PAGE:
If you've seen or heard the flute being played, you've come across both terms to describe a flute player.
I, for one, spent a lot of time asking my music teachers which one I should use when referring to the beloved instrument I was excitedly learning in elementary school. My teachers also seemed to be lost when trying to give me a satisfying answer.
Which term is correct and which is incorrect? Do they both have slightly different meanings? Why does one term sound so stuffy?
The truth is, both terms are technically correct and can be used no matter your location. Some think that the word flutist is correct and flutist is the wrong way to say it, but both are equally correct.
Suprisingingly, even though the term "flautist" sounds more traditional, the term "flutist" actually came first. Flutist was seen in the Oxford English Dictionary as early as 1603.
This term was likely influenced by the French term "flûtiste" which was also floating around in that day and age.
The term "flautist" wasn't seen used until the 19th century by Nathanial Hawthorne, an American novelist. This term was likely influenced by the Italian term "flauto" or the flute as they say it.
Nathan Hawthorne was said to enjoy using European influences in his writing, which could explain why he chose this term to describe a flute player.
It is said that mainly North Americans use this term way more often than the term flautist. This is not necessarily true in my case as an American!
My friends and I were extra happy to use the term flautist since it seemed more professional, like we were working our way up to getting paid to perform somewhere.
As I got older, I started to feel like the term seemed to feel a little cocky, so I preferred to use flutist instead. Both terms will work and be familiar to those around you, so I wouldn't worry too much about it.
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The British are said to use the term flautist way more often than the term flutist. Some students in the UK have been said to be scolded for using the term flutist since they were taught that it's flat-out wrong.
This really comes down to the preferences of flute players and flute teachers. Again, you can use either term, and they will know what you mean, but you may get more looks for using the term flutist in the UK area.
Either way, they will probably know what you're talking about from context clues, so don't stress to much about it if you're worried.
Flutist is rather easy to pronounce since it's very close to the way you would pronounce the word flute. Just remember to use an "ooo" vowel, and you're good to go. Flautist, on the other hand, can be a bit more tricky.
Think of it as similar to the way you would pronounce the word loudest. You don't want it to sound similar to awe or wrought like I mistakenly thought when I first started playing the flute.
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Don't want to add to the confusion? You could always just refer to yourself or someone else as a flute player or someone who plays the flute.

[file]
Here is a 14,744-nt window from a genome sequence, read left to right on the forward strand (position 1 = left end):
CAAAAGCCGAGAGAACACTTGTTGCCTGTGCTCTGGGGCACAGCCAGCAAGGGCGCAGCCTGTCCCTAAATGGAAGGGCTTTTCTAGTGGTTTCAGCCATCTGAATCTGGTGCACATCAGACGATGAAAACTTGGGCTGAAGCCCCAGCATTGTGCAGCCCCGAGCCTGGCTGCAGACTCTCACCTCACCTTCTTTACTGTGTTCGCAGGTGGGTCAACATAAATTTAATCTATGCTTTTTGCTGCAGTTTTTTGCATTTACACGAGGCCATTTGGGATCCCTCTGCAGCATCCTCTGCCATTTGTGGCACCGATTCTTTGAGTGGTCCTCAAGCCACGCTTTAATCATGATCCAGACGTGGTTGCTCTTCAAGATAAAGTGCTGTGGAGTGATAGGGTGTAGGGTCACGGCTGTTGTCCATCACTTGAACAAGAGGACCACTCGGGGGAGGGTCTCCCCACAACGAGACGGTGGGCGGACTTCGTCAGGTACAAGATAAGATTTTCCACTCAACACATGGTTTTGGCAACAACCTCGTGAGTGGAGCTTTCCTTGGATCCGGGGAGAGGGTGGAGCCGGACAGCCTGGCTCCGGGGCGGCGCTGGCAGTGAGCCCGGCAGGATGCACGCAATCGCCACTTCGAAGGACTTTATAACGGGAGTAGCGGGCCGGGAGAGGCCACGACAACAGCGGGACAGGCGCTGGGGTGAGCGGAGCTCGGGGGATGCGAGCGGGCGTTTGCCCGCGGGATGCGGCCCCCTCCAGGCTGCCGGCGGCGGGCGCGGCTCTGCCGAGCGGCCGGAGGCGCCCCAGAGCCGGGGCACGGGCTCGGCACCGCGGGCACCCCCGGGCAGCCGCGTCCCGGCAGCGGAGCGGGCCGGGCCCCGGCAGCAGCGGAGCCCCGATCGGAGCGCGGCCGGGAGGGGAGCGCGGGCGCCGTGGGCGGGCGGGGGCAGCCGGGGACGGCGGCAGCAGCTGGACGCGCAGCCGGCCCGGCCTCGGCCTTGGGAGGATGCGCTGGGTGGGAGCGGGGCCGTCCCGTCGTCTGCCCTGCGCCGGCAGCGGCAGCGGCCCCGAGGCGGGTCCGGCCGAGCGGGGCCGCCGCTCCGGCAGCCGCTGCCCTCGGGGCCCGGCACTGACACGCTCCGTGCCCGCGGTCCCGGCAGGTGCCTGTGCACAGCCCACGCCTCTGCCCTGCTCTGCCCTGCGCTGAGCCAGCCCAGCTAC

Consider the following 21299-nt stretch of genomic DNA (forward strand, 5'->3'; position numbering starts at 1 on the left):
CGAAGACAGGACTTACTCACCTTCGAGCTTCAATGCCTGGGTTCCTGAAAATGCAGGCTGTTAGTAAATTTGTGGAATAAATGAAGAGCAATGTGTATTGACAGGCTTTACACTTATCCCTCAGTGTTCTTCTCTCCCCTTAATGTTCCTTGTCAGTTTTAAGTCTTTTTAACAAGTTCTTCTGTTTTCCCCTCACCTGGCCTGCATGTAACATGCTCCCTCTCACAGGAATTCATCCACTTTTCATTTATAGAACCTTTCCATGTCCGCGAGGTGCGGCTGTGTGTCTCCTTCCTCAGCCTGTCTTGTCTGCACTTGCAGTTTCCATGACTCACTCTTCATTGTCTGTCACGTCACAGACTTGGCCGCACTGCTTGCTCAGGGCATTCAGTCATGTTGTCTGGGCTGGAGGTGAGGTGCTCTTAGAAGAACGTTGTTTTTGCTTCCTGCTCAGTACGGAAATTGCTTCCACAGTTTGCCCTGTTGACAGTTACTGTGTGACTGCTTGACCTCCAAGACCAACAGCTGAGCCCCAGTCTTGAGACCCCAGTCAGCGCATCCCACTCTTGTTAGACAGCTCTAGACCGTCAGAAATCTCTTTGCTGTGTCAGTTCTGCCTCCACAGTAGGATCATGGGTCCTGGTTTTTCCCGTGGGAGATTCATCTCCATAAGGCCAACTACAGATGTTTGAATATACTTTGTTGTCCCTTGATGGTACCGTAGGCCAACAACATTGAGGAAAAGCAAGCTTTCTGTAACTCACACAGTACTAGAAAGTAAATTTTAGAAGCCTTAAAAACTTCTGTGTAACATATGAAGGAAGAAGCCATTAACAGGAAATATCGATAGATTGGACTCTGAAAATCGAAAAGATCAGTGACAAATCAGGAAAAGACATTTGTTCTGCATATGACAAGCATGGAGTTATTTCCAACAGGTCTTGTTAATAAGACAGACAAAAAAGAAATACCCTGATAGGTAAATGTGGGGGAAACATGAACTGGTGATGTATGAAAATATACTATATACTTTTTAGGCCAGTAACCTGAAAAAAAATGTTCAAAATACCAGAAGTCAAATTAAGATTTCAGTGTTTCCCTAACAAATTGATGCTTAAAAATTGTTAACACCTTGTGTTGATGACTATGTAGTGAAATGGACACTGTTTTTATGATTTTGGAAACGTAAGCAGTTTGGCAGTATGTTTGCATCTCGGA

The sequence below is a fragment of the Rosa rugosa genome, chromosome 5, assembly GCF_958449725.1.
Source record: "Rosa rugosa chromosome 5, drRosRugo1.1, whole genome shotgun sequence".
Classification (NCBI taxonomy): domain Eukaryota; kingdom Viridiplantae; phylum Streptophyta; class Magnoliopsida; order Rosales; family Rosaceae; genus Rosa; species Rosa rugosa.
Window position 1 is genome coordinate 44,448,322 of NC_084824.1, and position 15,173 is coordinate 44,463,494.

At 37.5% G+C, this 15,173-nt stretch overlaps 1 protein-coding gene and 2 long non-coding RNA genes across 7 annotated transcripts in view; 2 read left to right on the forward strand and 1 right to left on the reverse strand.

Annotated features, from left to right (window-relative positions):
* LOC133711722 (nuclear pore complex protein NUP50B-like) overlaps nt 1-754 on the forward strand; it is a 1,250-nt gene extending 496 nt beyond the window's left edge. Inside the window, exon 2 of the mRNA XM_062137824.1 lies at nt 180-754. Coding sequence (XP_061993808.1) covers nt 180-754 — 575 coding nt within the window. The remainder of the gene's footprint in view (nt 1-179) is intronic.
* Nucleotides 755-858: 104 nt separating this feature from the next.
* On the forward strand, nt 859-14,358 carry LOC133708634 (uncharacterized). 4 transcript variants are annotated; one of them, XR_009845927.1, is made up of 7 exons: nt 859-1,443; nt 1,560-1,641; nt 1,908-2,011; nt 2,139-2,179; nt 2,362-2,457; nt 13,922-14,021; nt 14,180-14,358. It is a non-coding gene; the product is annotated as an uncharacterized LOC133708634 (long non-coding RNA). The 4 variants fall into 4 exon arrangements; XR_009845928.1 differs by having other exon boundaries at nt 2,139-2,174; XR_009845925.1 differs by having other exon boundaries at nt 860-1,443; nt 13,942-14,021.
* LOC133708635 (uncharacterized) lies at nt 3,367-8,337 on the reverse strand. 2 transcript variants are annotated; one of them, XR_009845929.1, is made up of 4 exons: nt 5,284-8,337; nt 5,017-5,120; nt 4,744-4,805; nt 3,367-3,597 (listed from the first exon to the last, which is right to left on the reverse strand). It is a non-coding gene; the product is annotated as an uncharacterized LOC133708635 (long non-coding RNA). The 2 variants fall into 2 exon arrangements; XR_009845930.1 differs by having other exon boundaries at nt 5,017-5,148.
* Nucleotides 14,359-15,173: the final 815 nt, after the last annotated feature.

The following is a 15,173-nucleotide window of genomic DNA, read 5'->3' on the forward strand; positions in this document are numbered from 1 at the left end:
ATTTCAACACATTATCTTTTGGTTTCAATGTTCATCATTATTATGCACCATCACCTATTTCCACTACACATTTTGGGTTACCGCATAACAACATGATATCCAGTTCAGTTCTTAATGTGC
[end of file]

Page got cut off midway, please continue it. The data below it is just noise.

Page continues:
Some people like to get cheeky and call themselves a fluter, but that term actually describes someone who makes flutes.
If it's a written introduction, you could always push the boundaries and go with an unofficial but straight-to-the-point term "fluteist".
Don't like those names? Why not get creative and come up with terms that aren't really but are still fun, like flutomater? Why not go full rule-breaker and call yourself a flutromatist?
At the end of the day, the term you use or don't like to use doesn't matter that much. What matters is the music that is being made and enjoyed!
Many flute players develop their own preferences based on their individual experiences, musical background, and artistic identity.
Some musicians may feel a stronger connection to the term "flutist" as it aligns more closely with the English language and is widely used in North America.
They may appreciate its simplicity and directness. Choosing "flutist" may also reflect a desire to embrace a contemporary and inclusive approach to language.
On the other hand, some flute players may lean towards "flautist" because it sounds more classical or traditional.
They may feel that the term carries a certain elegance or sophistication that resonates with their musical style or aspirations. Adopting "flautist" may also reflect a desire to honor the historical roots of the instrument and its terminology.
It's worth noting that while personal preference is important, musicians should also consider the context and preferences of their audience and colleagues.
Adapting to the terminology commonly used within specific musical communities or geographical regions can contribute to effective communication and mutual understanding.
Remember, in the end, it is the love for the flute and the joy of playing that unites musicians, regardless of the specific term they choose to describe.
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